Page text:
6. Resumption of power — the electronic expansion valve (EEV) on every CO2 case utilizes a stepper motor or a pulse-width modulated type of valve. When the power goes out, the stepper motor is frozen in that exact position, leaving the system’s CO2 evaporators susceptible to flooding. R-744 naturally migrates quickly to these cold evaporators, and when the system resumes, this can cause considerable damage to compressors. To avoid this, liquid line solenoids placed upstream of the EEV, supercapacitors or battery backups are often used on case controls to force the valves closed during a power outage.
  7. Form a refrigerant plan — managing CO2 is different from what contractors may be accustomed to with traditional HFCs. Operators and contractors alike need to understand the local codes for storing R-744 cylinders (inside or outside the building), and develop an appropriate strategy.

Convenience Store Decisions: Gaining Operational Efficiency from BMS Insight

ronchapek_2 Ron Chapek | Director of Product Management, ProAct Enterprise Software Services

Emerson Commercial & Residential Solutions

As convenience stores continue to evolve to adapt to changing customer demands and infrastructure and facility requirements, operators are under increasing pressure to gain operational efficiencies. Of growing importance in this effort are the intelligent applications that allow operators to effectively use the data gathered by building management systems (BMS) and environmental monitoring systems (EMS).

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The challenge of building intelligent applications is to effectively convert rapidly expanding and disparate data sources into visually insightful, prescriptive, actionable and value-adding graphical interfaces across multiple stakeholder departments with a diverse range of usage and persona types. Historically, the static application data was gathered or delivered late, making it hard to determine the action to take. Now with intelligent applications, you have the ability to make decisions and take actions faster on more current data.

Before you can take advantage of these new intelligent applications there are four building blocks to consider putting in place:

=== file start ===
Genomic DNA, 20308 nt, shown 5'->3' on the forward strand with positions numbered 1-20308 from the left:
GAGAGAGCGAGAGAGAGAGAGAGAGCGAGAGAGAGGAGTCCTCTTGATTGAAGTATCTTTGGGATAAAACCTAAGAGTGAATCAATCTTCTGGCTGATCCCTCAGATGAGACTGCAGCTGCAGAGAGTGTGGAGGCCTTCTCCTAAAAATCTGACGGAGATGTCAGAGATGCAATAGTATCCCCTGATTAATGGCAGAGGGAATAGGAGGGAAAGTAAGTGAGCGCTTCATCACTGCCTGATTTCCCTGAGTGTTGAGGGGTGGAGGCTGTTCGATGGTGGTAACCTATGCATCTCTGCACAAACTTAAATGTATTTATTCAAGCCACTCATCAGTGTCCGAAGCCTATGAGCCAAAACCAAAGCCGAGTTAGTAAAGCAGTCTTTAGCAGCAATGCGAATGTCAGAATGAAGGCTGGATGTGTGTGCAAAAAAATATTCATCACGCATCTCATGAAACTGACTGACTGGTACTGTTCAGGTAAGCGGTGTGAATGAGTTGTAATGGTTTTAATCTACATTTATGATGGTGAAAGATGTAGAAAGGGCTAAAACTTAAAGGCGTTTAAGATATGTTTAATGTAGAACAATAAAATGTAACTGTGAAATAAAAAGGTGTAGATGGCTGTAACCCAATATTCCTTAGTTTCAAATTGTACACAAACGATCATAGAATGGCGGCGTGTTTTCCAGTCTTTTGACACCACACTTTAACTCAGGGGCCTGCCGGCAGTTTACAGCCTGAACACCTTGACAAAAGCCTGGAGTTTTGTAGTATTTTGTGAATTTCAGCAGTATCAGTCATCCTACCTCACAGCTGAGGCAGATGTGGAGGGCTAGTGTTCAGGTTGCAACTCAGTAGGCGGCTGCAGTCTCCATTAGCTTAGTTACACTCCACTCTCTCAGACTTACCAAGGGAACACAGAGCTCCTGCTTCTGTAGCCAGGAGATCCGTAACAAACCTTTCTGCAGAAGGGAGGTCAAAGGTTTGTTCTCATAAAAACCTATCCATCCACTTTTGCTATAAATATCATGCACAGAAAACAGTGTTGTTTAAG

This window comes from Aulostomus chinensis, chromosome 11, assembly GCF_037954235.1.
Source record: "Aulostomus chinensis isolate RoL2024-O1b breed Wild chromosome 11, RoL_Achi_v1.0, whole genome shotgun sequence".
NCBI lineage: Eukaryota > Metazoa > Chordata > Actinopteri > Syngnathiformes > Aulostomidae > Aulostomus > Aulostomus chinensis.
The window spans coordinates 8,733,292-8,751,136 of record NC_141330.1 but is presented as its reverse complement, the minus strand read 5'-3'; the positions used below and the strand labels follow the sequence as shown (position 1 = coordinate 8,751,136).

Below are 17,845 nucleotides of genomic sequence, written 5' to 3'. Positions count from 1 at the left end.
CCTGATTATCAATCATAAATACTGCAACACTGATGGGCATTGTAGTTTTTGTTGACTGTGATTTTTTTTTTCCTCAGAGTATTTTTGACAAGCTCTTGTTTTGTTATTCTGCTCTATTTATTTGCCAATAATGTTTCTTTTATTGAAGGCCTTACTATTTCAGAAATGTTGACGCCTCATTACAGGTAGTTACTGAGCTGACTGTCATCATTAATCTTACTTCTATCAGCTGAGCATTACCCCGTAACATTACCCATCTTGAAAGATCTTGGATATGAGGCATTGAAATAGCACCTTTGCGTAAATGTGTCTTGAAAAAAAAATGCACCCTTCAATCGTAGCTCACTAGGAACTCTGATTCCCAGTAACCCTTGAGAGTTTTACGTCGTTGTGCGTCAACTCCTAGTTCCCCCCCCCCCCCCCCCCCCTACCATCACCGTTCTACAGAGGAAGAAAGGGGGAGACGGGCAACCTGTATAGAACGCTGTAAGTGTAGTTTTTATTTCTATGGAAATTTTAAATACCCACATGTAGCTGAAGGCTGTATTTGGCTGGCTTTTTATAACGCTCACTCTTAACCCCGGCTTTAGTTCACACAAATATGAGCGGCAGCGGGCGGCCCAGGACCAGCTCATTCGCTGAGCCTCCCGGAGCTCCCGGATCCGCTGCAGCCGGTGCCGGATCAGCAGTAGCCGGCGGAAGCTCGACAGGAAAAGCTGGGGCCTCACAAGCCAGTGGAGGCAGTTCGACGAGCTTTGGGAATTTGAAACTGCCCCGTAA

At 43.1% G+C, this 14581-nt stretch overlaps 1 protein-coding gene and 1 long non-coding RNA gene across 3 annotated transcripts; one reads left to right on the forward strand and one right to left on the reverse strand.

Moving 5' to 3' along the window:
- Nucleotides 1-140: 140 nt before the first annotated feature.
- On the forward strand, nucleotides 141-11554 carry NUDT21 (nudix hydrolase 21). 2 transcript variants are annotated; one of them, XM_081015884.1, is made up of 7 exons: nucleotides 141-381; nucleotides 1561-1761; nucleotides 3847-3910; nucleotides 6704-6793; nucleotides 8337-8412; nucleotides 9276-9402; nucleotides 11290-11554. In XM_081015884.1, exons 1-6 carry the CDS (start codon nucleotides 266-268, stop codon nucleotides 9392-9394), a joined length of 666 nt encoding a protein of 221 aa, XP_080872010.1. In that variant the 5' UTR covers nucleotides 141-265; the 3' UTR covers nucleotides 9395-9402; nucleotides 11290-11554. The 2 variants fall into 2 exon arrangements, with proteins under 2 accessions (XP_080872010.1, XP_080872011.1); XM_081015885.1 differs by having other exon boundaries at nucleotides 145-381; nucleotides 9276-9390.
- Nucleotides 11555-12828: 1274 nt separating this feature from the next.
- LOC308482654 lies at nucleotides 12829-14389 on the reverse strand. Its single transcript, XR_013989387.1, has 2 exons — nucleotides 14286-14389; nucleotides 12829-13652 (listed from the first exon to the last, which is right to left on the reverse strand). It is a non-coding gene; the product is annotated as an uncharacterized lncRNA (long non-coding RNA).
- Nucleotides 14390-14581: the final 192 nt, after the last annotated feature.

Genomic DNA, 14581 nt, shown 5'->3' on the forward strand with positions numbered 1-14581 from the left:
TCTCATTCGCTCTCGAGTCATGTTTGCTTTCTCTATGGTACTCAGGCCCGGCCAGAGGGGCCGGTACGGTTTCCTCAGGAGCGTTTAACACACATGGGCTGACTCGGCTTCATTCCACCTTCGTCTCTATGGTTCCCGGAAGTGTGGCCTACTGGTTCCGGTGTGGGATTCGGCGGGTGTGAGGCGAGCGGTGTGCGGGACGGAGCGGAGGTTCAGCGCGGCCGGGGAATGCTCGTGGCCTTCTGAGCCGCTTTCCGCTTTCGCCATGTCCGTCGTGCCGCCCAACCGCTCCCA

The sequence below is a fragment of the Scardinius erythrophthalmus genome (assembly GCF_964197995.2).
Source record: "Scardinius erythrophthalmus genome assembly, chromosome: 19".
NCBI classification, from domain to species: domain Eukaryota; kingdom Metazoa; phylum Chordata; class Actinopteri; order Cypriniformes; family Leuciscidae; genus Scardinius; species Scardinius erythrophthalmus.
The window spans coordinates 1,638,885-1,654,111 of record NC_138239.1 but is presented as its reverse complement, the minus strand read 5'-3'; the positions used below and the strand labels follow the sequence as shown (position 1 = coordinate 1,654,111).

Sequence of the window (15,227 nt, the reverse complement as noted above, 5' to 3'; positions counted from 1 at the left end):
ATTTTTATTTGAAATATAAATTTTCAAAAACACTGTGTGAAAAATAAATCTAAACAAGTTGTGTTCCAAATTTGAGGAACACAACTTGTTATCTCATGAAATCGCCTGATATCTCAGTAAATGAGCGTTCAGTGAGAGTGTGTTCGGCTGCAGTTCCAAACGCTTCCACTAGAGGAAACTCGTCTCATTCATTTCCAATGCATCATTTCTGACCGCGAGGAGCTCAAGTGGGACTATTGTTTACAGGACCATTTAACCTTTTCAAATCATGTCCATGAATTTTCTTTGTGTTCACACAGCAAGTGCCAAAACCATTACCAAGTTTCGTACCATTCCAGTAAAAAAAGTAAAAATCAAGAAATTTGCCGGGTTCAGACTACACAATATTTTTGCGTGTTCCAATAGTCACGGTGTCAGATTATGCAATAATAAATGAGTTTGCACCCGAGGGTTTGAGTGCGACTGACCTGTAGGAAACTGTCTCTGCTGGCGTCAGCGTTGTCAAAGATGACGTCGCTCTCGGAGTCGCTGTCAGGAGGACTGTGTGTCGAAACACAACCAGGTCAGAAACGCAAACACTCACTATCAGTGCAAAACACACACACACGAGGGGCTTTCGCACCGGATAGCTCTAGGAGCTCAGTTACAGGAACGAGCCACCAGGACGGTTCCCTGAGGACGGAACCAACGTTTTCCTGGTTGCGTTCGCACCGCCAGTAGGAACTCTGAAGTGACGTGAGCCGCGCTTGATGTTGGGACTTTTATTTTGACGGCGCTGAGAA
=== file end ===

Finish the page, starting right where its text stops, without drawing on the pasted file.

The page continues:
1. Modern Data Architecture that delivers access to a wide variety of data at high velocity and scale.
  2. Advanced Analytics, the science of using a wide variety of data to understand factors that impact customer experience.
  3. Smart Devices all gathering data and sending it through the architecture.
  4. Real-Time Business making decisions in real-time.

Before you take the first step in your intelligent application, think about the business value. Then you will be in a position to effectively use the data to increase operational efficiencies.

For more information, read the full article in Convenience Store Decisions online here.

[New E360 Webinar] Using Technology to Help Meet Modern Refrigeration Challenges

benpicker Ben Picker | Copeland Units Project Manager

Emerson Commercial & Residential Solutions

Join us for our next E360 Webinar, “Using Technology to Help Meet Modern Refrigeration Challenges” on Thursday, December 7 at 2 p.m. EST / 11 a.m. PST.








Whether you’re a supermarket, restaurant, mixed retailer or convenience store operator, successfully navigating today’s commercial refrigeration landscape is no small feat. From regulatory complexities, new refrigerant considerations and energy-efficiency targets to food safety requirements and servicing frustrations, today’s operators face a perfect storm of refrigeration challenges.

The silver lining in this scenario is that these complexities have ushered in a new era of refrigeration technologies. In the past several years, equipment and component manufacturers have made great strides in developing modern equipment and system technologies that address many of these concerns.

In our next E360 Webinar, I will take a closer look at a wide range of technologies and explain how they can be used to solve today’s countless operator challenges. Examples include:

  • Electronic controls for temperature tracking and smart defrosting
  • On-board compressor diagnostics for improved servicing
  • Energy-efficient scroll compression technology
  • Multi-refrigerant compressor capabilities

As we’ve discussed previously in our E360 webinars, there’s no one-size-fits-all approach to refrigeration system design. But, as the industry continues its transition to the next generation of refrigeration architectures, many of these technologies will become integral to these systems.

So, if you’re interested in learning how you can leverage these technologies to reduce operational complexities and address your specific challenges, please join me on Thursday, December 7 at 2 p.m. EST / 11 a.m. PST.